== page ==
The first COVID-19 vaccines will arrive in Myanmar from India next month and go directly to its health care workers – but first Naypyidaw needs your money.
Delivering comments to welcome the new year, State Counsellor Aung San Suu Kyi said a contract had been signed with Serum Institute of India, the world’s largest manufacturer of vaccines, to secure additional supplies after announcing last month there would only be enough this year to inoculate 20% of the population.
“There is a lot of competition because all the countries in the world are working to get the vaccine. However, throughout 2021, immunization campaigns will continue across the country. It can be implemented step by step,” she said, urging people not to let down their guard as the outbreak continues. “We would also like to urge citizens to support the health workers by following the regulations before the vaccination.”
The government said it can only spend MMK1 billion (US$753,000) for the COVID-19 vaccines and on Tuesday appealed to the public for donations.
The appeal, coming form the finance ministry, has so far been answered by several business tycoons. Chit Khaing, chairman of Eden Group of Companies, Myanma Pioneer Bank and Denko, announced that he had donated US$1.5 million as his birthday celebration on Tuesday. Zaw Zaw, chairman of AYA Financial group, donated MMK2 billion ( to support the vaccine purchase. Others joined the donation as well.
In December, health officials said there would only be enough vaccine for 20% of the population in 2021 under the COVAX program, and the doses would not all arrive at the same time. COVAX is an international program to fund the development and equitable distribution of a vaccine.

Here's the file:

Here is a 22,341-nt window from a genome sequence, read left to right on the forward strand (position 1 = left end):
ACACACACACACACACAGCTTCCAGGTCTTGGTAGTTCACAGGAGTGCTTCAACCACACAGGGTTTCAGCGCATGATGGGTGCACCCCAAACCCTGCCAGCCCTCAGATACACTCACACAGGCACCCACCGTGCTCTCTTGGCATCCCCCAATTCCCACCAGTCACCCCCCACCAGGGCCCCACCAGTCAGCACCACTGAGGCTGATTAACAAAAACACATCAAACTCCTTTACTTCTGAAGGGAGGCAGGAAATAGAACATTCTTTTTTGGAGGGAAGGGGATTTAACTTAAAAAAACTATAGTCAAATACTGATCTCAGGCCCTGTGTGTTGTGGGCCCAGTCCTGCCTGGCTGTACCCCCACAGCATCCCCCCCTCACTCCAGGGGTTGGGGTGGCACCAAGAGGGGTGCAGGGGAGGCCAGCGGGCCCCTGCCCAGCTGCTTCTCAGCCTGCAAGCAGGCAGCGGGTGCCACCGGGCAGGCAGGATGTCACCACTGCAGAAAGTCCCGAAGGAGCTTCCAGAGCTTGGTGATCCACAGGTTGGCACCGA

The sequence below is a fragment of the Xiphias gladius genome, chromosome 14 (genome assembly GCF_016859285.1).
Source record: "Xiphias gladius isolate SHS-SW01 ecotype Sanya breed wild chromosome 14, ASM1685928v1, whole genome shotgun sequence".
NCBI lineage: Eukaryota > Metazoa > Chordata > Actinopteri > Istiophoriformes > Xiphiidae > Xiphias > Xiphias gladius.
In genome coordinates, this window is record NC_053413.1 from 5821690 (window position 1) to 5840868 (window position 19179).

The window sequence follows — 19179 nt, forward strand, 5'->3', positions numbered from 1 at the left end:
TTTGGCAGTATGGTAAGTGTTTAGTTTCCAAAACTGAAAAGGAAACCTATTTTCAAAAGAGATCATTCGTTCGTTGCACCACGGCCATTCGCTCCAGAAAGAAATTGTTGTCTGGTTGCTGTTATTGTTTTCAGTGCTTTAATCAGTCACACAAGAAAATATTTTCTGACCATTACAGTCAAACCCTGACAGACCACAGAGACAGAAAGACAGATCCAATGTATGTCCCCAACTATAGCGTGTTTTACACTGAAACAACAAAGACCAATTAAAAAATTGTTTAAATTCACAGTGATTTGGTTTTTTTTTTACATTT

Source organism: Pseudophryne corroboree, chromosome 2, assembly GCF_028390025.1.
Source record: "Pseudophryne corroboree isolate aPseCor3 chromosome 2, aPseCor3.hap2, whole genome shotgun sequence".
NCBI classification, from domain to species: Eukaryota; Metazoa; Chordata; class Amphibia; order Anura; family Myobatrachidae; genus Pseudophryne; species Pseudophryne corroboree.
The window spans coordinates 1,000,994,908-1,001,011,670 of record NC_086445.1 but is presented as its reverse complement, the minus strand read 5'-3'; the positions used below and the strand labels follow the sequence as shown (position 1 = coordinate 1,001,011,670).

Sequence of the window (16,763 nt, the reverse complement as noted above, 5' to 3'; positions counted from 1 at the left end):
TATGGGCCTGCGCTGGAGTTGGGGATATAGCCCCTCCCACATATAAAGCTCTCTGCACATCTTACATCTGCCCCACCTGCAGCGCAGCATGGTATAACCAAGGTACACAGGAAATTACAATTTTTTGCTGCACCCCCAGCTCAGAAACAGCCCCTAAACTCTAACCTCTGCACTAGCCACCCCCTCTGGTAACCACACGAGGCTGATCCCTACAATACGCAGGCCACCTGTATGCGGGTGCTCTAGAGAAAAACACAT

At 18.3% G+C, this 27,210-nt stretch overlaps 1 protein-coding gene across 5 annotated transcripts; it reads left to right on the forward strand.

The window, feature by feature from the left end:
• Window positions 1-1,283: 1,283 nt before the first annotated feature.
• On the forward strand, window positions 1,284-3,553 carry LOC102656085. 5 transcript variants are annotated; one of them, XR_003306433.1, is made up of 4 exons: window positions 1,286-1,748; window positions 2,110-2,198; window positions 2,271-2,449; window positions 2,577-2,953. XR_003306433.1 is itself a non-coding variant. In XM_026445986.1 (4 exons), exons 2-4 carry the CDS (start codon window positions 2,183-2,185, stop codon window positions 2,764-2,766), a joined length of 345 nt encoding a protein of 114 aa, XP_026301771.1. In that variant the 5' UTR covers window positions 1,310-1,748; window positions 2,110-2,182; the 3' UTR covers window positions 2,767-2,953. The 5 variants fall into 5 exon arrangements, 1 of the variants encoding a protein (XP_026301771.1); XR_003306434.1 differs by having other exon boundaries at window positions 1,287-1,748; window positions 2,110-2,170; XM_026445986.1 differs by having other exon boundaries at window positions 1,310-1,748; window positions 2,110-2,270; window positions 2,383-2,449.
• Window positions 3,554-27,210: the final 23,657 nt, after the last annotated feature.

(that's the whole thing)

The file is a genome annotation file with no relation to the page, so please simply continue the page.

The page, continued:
The Ministry of Health and Sports has also stated that the vaccine will be available at private hospitals and clinics. The Switzerland-based vaccine alliance Gavi is reportedly working out how to make the vaccine available in Myanmar at a low price or for free.
Tun Tun Naing, ministry perm-sec, said a loan of US$60 million is pending from the World Bank.
Those who want to donate funds to the government effort can find more information online.
The additional vaccines are coming from what’s hailed as the world’s largest vaccine manufacturer, by volume. The 55-year-old Serum Institute has made a billionaire many times over of founder Cyrus Poonawalla. It took a gamble early on by putting promising vaccine candidates into mass production long before they won approval. It is producing two vaccines: one devised by AstraZeneca-Oxford, which has been assessed to be about 70% effective. The other is Novavax’s NVX-CoV2373, which is still under clinical trial.
The company also plans to produce a nasally administered vaccine by Codagenix called CDX-005, but it is still being studied.